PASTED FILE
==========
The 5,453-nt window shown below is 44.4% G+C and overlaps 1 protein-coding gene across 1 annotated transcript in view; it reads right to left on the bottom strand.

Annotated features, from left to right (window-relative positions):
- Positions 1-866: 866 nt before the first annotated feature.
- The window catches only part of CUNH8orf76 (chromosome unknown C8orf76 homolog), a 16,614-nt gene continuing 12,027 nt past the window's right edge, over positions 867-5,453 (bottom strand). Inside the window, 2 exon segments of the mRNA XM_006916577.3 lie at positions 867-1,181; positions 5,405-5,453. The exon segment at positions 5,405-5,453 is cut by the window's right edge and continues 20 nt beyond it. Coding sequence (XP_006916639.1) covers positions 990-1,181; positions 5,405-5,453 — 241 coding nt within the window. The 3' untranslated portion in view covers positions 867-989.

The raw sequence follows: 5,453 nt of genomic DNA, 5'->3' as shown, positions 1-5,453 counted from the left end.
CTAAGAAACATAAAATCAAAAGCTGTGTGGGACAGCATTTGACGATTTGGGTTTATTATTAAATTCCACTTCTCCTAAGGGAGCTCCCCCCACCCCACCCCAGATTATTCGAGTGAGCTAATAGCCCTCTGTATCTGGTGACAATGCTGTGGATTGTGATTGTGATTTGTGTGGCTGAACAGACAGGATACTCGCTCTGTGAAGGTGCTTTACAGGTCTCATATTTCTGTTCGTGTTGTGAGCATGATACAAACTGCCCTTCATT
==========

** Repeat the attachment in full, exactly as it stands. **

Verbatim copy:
The 5,453-nt window shown below is 44.4% G+C and overlaps 1 protein-coding gene across 1 annotated transcript in view; it reads right to left on the bottom strand.

Annotated features, from left to right (window-relative positions):
- Positions 1-866: 866 nt before the first annotated feature.
- The window catches only part of CUNH8orf76 (chromosome unknown C8orf76 homolog), a 16,614-nt gene continuing 12,027 nt past the window's right edge, over positions 867-5,453 (bottom strand). Inside the window, 2 exon segments of the mRNA XM_006916577.3 lie at positions 867-1,181; positions 5,405-5,453. The exon segment at positions 5,405-5,453 is cut by the window's right edge and continues 20 nt beyond it. Coding sequence (XP_006916639.1) covers positions 990-1,181; positions 5,405-5,453 — 241 coding nt within the window. The 3' untranslated portion in view covers positions 867-989.

The raw sequence follows: 5,453 nt of genomic DNA, 5'->3' as shown, positions 1-5,453 counted from the left end.
CTAAGAAACATAAAATCAAAAGCTGTGTGGGACAGCATTTGACGATTTGGGTTTATTATTAAATTCCACTTCTCCTAAGGGAGCTCCCCCCACCCCACCCCAGATTATTCGAGTGAGCTAATAGCCCTCTGTATCTGGTGACAATGCTGTGGATTGTGATTGTGATTTGTGTGGCTGAACAGACAGGATACTCGCTCTGTGAAGGTGCTTTACAGGTCTCATATTTCTGTTCGTGTTGTGAGCATGATACAAACTGCCCTTCATT